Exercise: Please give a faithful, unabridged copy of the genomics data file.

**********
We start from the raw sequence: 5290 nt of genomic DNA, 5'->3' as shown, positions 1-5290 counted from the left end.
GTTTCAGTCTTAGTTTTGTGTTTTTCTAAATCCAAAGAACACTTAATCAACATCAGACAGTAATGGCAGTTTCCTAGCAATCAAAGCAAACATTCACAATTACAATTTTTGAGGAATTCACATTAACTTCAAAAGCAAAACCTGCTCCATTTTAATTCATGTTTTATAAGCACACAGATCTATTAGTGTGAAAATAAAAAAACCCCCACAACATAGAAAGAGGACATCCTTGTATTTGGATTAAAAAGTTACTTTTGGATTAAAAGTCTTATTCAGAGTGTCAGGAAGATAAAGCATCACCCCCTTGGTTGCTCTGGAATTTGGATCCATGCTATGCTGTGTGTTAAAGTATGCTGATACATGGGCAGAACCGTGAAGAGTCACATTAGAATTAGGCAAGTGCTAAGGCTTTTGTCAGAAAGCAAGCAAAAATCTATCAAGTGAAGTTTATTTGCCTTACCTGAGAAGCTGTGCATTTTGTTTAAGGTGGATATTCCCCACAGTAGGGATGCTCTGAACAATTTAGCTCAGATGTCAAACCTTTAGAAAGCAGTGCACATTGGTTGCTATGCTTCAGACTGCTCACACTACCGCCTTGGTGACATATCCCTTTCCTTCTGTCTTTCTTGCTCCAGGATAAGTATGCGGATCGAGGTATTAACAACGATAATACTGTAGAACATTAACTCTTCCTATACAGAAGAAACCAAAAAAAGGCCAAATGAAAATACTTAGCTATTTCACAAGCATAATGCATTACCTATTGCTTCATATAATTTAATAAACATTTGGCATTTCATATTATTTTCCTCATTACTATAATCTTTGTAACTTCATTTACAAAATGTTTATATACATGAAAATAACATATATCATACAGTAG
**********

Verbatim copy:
We start from the raw sequence: 5290 nt of genomic DNA, 5'->3' as shown, positions 1-5290 counted from the left end.
GTTTCAGTCTTAGTTTTGTGTTTTTCTAAATCCAAAGAACACTTAATCAACATCAGACAGTAATGGCAGTTTCCTAGCAATCAAAGCAAACATTCACAATTACAATTTTTGAGGAATTCACATTAACTTCAAAAGCAAAACCTGCTCCATTTTAATTCATGTTTTATAAGCACACAGATCTATTAGTGTGAAAATAAAAAAACCCCCACAACATAGAAAGAGGACATCCTTGTATTTGGATTAAAAAGTTACTTTTGGATTAAAAGTCTTATTCAGAGTGTCAGGAAGATAAAGCATCACCCCCTTGGTTGCTCTGGAATTTGGATCCATGCTATGCTGTGTGTTAAAGTATGCTGATACATGGGCAGAACCGTGAAGAGTCACATTAGAATTAGGCAAGTGCTAAGGCTTTTGTCAGAAAGCAAGCAAAAATCTATCAAGTGAAGTTTATTTGCCTTACCTGAGAAGCTGTGCATTTTGTTTAAGGTGGATATTCCCCACAGTAGGGATGCTCTGAACAATTTAGCTCAGATGTCAAACCTTTAGAAAGCAGTGCACATTGGTTGCTATGCTTCAGACTGCTCACACTACCGCCTTGGTGACATATCCCTTTCCTTCTGTCTTTCTTGCTCCAGGATAAGTATGCGGATCGAGGTATTAACAACGATAATACTGTAGAACATTAACTCTTCCTATACAGAAGAAACCAAAAAAAGGCCAAATGAAAATACTTAGCTATTTCACAAGCATAATGCATTACCTATTGCTTCATATAATTTAATAAACATTTGGCATTTCATATTATTTTCCTCATTACTATAATCTTTGTAACTTCATTTACAAAATGTTTATATACATGAAAATAACATATATCATACAGTAG